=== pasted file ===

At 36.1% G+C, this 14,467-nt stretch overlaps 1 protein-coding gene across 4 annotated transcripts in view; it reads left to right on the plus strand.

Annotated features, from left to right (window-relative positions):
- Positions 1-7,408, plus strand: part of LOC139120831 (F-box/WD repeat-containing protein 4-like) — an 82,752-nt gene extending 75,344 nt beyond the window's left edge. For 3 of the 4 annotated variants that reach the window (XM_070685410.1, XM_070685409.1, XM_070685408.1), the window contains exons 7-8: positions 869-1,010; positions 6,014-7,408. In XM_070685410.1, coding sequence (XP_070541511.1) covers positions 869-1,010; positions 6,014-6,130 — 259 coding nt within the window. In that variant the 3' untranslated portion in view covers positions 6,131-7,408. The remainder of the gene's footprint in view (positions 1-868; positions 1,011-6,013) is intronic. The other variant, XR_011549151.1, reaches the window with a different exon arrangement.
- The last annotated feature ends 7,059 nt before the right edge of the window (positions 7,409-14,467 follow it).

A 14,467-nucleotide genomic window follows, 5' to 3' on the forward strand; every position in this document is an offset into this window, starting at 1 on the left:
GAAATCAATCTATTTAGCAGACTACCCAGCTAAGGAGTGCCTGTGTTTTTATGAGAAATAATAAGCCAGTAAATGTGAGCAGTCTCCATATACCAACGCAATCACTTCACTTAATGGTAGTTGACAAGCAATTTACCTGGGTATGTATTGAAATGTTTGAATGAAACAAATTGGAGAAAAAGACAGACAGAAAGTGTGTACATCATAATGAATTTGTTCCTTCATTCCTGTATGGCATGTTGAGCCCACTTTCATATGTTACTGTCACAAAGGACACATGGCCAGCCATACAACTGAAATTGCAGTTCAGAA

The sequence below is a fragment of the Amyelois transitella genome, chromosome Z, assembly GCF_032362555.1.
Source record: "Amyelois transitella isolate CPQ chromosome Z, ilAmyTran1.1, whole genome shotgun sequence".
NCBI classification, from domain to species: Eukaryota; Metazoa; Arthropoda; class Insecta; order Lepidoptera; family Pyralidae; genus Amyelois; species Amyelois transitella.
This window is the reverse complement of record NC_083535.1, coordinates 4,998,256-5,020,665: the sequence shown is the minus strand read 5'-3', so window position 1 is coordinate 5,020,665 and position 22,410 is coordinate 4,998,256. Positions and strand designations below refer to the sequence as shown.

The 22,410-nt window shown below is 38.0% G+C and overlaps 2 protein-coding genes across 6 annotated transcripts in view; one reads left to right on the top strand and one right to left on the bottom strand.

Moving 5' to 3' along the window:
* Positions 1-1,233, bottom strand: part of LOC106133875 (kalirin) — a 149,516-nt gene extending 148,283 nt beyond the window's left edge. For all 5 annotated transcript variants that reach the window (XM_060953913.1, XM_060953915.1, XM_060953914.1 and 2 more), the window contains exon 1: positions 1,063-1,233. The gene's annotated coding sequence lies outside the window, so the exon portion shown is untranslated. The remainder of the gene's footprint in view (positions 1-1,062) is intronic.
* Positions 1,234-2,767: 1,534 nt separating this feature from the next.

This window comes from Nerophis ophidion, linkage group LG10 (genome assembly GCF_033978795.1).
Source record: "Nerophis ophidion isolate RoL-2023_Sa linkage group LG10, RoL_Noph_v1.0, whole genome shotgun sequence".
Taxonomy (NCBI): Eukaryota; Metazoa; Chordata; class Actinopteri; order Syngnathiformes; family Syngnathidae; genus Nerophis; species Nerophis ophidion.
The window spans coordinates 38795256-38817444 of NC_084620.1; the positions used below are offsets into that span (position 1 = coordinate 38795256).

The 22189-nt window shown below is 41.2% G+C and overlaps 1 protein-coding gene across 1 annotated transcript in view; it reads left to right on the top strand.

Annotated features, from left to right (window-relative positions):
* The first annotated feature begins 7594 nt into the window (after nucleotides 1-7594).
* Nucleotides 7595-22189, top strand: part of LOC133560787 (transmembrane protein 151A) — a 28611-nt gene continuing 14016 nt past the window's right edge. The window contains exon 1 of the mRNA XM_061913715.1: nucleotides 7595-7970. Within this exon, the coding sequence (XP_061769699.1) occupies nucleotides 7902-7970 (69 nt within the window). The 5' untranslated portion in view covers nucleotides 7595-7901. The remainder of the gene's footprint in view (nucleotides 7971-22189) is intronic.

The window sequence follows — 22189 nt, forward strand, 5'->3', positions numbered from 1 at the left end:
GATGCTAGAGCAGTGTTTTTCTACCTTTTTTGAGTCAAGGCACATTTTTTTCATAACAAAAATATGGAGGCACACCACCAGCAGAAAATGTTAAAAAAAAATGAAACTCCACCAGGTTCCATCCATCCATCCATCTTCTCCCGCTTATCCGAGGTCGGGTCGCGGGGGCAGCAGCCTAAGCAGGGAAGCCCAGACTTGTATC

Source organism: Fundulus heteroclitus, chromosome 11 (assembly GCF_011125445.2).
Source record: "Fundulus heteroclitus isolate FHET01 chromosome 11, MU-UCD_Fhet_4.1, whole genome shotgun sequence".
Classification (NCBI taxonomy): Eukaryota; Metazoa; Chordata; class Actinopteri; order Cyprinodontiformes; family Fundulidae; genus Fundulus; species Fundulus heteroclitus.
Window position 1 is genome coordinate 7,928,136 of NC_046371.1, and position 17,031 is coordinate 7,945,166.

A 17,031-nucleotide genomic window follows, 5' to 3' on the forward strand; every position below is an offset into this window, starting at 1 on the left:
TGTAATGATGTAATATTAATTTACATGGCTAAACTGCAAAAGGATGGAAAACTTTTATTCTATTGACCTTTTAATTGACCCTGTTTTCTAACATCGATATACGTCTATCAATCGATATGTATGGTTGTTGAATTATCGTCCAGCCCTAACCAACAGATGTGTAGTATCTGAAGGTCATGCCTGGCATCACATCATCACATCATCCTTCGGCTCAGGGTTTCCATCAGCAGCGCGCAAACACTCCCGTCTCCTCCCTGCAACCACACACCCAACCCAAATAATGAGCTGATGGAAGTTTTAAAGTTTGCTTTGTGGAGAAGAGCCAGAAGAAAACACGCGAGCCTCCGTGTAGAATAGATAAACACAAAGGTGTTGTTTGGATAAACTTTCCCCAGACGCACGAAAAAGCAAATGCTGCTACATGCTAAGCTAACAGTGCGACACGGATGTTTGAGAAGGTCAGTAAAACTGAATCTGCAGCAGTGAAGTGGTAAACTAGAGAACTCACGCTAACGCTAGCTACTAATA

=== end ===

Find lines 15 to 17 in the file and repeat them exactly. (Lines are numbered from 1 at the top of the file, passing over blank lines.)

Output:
This window comes from Nerophis ophidion, linkage group LG10 (genome assembly GCF_033978795.1).
Source record: "Nerophis ophidion isolate RoL-2023_Sa linkage group LG10, RoL_Noph_v1.0, whole genome shotgun sequence".
Taxonomy (NCBI): Eukaryota; Metazoa; Chordata; class Actinopteri; order Syngnathiformes; family Syngnathidae; genus Nerophis; species Nerophis ophidion.